This a re-print of my article in the East Anglian Veteran Cycling Association newsletter.
"Ok so this is not an articleabout cycling per se. Its about another sport that involves cycling. You guessedit: Triathlon. If you know my history I jumped from the triathlon ship tocycling in 1984 with my first time-trial being a 100 on that dreadfully hardcourse based around Ardleigh/Great Bromley/ Weely. Most sensible newcomersstart with a 10. If you know me I am far from sensible!
So I though it about time I had another go at triathlon and performedpretty good in my first two seasons back in the sport. This year I qualified torepresent GB Age Group team at the European Championships in Geneva and theWorld Championships in Chicago.
Geneva was extremely hot at 40degrees and I faded badly in the run after a fairly rapid bike section tofinish 11th in my age group.
Chicago became my target for theseason and I geared my training around this with 2km swims; 10km runs and 3bike sessions each week. Arriving in Chicago we stayed in a very nice hotel onWest Adam Street. The address would appear to be unremarkable until walking tothe lakeshore one day we spotted a small sign which read "This is thebeginning of Route 66". A road that traverses 8 states between Chicago andLos Angeles for almost 2000 miles, as the song goes.
It is usual, unfortunately, tohave to take one's bike to the transition compound the day before a major eventin order to "rack" it in one's allotted, numbered, position. I hatethis side of the sport because it gives the unscrupulous a chance to tamperwith your bike or even steal from it. I heard of at least 2 thefts of Garmincomputers that went "missing" from transition during the week ofracing.
We had a fairly major storm onthe eve of my race and so bike racking was postponed until race day. What arelief! The downside was that the bad weather caused very rough water in LakeMichigan which brought up a lot of weed.The water temperature plunged from 20 degrees to 16 degrees overnight. Sowetsuits were gladly worn. I had a poor swim and was 8 minutes down on my usualtime for the 1500 metres. Swimming through weed is not my ideal and the heavyswell caused slow progress. Fortunately my wife was able to yell at me from thelakeside, giving me the encouragement to keep going. Getting out of the waterwas a great relief and I was soon running into transition and my trusty Orbea.The recent storm had caused the ground under my bare feet to be quitetreacherous. Because my bike shoes are fixed to the pedals beforehand I had tobe extra careful running with the bike to the mounting line. The 40km bikesection was something beyond all expectation. As we were not allowed to surveythe course beforehand the only thing that I was aware of was that most of itwas in tunnels underneath the city.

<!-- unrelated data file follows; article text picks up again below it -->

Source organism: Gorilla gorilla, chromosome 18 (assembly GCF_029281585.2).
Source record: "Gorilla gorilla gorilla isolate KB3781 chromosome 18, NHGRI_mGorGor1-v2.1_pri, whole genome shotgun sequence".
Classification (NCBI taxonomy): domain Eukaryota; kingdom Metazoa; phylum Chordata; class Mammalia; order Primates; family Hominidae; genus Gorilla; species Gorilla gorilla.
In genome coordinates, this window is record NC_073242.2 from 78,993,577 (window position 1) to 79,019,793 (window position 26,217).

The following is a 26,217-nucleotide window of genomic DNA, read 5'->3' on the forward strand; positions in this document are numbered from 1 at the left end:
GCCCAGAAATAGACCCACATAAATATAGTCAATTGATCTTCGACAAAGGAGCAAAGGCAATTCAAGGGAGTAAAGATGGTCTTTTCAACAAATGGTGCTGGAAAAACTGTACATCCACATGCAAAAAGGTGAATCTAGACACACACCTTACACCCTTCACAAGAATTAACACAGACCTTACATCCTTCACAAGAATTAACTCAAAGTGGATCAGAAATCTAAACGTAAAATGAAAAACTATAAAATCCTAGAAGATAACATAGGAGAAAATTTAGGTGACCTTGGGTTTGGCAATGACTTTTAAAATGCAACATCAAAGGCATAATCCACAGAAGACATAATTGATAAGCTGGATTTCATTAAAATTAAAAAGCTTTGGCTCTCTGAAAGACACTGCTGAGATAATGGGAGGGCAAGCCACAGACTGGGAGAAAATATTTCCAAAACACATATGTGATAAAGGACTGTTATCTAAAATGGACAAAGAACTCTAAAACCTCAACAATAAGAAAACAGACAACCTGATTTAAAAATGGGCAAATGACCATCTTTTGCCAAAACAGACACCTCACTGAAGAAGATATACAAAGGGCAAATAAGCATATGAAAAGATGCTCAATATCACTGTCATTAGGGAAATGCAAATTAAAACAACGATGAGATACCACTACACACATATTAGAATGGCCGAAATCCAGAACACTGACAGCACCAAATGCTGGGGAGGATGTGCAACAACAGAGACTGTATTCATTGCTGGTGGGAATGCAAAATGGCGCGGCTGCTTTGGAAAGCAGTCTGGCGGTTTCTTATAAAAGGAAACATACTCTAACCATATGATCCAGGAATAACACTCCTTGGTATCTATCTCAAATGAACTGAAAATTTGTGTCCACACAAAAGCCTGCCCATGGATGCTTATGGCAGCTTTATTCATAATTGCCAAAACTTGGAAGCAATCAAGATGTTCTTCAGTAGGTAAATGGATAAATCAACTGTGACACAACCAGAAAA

The lighting was poor but a clearlens on the helmet ensured good vision. It was warm and windless down under. Soit was fast. There were many crashes. Less able riders could not cope with thespeed and constant twists and turns of the course. The no-drafting rule wasdisregarded by most. Although motorcycle marshals were out in force, I did notsee anyone penalised. With the huge number of riders on the course at the sametime, passing and being passed became difficult.
With my bike section time of justover the hour for such a difficult course I was in a happy state when I startedthe 10km run. This was a fairly boring 3 times up and down the same road. Butit was flat so no hills to climb, which was a blessing as the temperature wasup in the 30's. There were a great deal of British fans out on the course and,as they can see "GBR" and your name on your tri-suit, they yell outindividual encouragement every time that you pass them. This was greatlyappreciated. I was 25th in my age-group. A well earned rest and much liquidrefreshment followed. Two more enjoyable weeks of holiday were spent travelling across 7 states before a flighthome from Boston."